All is quiet and restrained as I arrive in Ducru-Beaucaillou. The Primeurs tastings will begin next week. All the planet’s spitters, enticed by a huge buzz and all the aforementioned alerts will encumber the roads of Médoc. Then they will say: “Sing of the vine and its generous wine!” Bruno Borie speaks of a vintage of biblical proportions. Mixing Genesis, Exodus and St John’s Apocalypse, he uses metaphors from great religious archetypes. The first episode is, of course, the Flood, for the six months of rain between January and June. The strong pressure of the downy mildew that pestered many estates in May-June is compared to the Ten Plagues of Egypt. The hot summer draught recalls the Crossing of the Desert. And then? Then, he says, came an Indian summer, preceded by just the right amount of beneficial rain, on 16 September. The Heavenly Jerusalem, the Eden, the Promised Land, an idea of perfection. On the day, as Bruno Borie was rolling out the tapestry of this “biblical vintage”, I took some pictures of him. Bizarrely, they have disappeared from the memory card.
I drive on and stop at Léoville Las Cases where, like the famous lion that adorns the portal, the wines of the estate raise their haughty, imperious lineaments.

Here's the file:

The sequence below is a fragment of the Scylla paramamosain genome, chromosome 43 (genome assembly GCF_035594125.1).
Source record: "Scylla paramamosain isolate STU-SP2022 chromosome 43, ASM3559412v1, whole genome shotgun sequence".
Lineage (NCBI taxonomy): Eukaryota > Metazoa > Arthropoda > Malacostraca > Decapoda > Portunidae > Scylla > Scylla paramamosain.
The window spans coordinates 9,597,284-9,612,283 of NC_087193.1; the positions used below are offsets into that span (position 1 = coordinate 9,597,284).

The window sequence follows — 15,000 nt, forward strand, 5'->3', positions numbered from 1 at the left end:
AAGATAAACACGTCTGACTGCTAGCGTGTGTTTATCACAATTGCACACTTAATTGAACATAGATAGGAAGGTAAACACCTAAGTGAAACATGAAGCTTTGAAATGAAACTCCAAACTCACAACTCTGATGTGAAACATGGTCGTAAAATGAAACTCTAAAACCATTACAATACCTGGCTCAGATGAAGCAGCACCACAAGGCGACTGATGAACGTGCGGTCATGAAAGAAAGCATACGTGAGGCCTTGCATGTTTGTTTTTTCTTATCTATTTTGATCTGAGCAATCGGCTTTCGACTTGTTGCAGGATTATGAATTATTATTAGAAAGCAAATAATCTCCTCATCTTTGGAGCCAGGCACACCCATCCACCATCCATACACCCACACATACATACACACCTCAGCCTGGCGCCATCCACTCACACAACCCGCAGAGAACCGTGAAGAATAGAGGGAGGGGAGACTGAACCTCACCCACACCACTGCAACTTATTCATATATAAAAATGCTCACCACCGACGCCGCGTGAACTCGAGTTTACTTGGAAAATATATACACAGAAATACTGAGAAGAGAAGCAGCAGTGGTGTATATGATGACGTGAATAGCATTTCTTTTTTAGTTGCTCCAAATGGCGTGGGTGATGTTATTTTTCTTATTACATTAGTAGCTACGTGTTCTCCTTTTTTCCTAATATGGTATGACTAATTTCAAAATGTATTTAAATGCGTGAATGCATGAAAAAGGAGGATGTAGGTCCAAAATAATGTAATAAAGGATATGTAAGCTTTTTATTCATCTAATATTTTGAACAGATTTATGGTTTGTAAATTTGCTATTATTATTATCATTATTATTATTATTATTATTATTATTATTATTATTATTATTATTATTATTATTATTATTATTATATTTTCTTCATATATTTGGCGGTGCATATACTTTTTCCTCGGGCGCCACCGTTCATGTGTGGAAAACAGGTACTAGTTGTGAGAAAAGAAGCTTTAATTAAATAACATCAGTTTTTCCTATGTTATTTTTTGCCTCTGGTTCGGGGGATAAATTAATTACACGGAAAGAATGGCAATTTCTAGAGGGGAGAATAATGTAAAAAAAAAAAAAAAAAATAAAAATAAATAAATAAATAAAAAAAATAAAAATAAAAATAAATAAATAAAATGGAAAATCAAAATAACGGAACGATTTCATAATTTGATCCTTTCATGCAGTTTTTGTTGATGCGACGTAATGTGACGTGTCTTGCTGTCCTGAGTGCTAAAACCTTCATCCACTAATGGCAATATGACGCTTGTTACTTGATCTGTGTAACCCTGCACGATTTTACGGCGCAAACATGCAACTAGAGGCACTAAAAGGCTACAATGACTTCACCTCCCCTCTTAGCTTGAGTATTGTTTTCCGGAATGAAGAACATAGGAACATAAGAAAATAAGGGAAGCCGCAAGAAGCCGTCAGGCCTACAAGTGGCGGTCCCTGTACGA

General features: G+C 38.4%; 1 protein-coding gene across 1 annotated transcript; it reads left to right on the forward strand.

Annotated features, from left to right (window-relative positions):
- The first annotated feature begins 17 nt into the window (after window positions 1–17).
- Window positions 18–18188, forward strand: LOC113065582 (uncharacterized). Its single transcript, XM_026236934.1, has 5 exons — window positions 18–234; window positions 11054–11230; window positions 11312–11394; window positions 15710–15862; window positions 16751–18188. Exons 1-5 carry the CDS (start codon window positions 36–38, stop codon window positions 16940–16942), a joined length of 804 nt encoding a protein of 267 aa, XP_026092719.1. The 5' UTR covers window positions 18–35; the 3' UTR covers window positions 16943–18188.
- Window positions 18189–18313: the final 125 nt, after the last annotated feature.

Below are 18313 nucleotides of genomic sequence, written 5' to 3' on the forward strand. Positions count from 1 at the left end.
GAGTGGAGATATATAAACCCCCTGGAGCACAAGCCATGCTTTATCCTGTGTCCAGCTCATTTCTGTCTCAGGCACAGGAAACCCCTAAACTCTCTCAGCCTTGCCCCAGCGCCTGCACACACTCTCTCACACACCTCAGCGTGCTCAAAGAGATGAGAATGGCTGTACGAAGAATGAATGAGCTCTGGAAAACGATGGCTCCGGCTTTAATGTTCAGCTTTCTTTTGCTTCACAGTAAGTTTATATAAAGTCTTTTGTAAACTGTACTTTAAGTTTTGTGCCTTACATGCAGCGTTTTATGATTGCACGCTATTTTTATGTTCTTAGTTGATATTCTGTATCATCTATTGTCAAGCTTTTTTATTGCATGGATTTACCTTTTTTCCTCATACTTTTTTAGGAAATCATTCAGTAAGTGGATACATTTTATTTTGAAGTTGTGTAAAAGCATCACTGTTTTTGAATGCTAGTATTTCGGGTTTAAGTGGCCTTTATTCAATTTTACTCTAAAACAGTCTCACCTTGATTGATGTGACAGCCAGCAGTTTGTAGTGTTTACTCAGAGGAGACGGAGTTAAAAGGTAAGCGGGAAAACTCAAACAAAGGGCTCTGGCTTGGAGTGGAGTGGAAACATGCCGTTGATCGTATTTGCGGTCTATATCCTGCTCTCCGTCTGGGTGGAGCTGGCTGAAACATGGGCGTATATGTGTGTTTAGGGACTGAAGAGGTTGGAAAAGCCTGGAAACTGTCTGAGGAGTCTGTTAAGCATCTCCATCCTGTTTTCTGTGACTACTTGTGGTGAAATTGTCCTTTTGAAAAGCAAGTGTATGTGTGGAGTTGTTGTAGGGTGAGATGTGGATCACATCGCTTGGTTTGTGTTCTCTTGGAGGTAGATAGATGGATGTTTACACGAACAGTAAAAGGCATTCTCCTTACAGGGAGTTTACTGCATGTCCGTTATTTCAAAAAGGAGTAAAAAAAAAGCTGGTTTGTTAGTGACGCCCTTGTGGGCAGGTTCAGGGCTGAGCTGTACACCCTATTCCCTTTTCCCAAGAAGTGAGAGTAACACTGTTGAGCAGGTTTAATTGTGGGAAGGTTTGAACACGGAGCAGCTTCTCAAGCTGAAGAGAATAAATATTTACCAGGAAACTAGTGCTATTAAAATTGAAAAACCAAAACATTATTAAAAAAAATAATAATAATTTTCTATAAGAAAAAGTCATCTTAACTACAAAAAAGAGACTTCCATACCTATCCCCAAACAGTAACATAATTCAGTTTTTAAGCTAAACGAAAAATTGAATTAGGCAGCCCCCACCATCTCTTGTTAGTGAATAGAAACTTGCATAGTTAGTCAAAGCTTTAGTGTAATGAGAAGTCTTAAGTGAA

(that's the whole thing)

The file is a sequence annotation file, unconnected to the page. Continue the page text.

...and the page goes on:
A little further away, in Montrose, I stop for a long while in front of this 2016 vintage that encompasses all the magic of the year. Vincent Decup, the cellar-master, speaks of the estate with a quavering voice: “Montrose is a comet, it goes very fast. Financially, it can create things in biodynamics that Tronquoy cannot afford, yet it benefits from all our exchanges.” The comet has given birth to a dancing star; and since the gods show favour, there is no doubt that the party will carry on in Calon-Ségur.
The new fermenting room and the storehouses are now ready, and Vincent Millet takes pleasure in showing me this beautiful creation and presents a Calon-Ségur that will go down in history at the estate. A little on the side, the castle is gutted, its successive strata on display: one is able to read the history of the estate. In one year’s time, a reception rooms and eight suites will be ready. What would Madame Capbern-Gasqueton think of it; as I wrote in my blog:
“Even though there was a time when she did not deign to receive me to taste her wine, I have an indefectible admiration for Madame Capbern-Gasqueton. I am especially happy to be able to meet again the woman that, due to her intransigence, I call ‘the diva of Calon-Ségur’. Now secure, yet drenched by the rain, I enter the small cobbled courtyard. There she is, waiting for me, impeccably dressed: the intrepid Madame Capbern-Gasqueton, her half smiling, half inquisitive gaze cast upon us, totally self-assured. Next to her is her new manager, Vincent Millet; he used to be Head of quality assurance at Château Margaux, and he has, in a few months’ time, fully understood this mythical estate, and, without changing its unique character, has been able to give it a finesse and a precision that were at times missing from this cru.” (Mille Plateaux, April 2007 – the blog just celebrated its tenth birthday)
*Free Translation; the original is available in French only.
Translation : Alex Limpach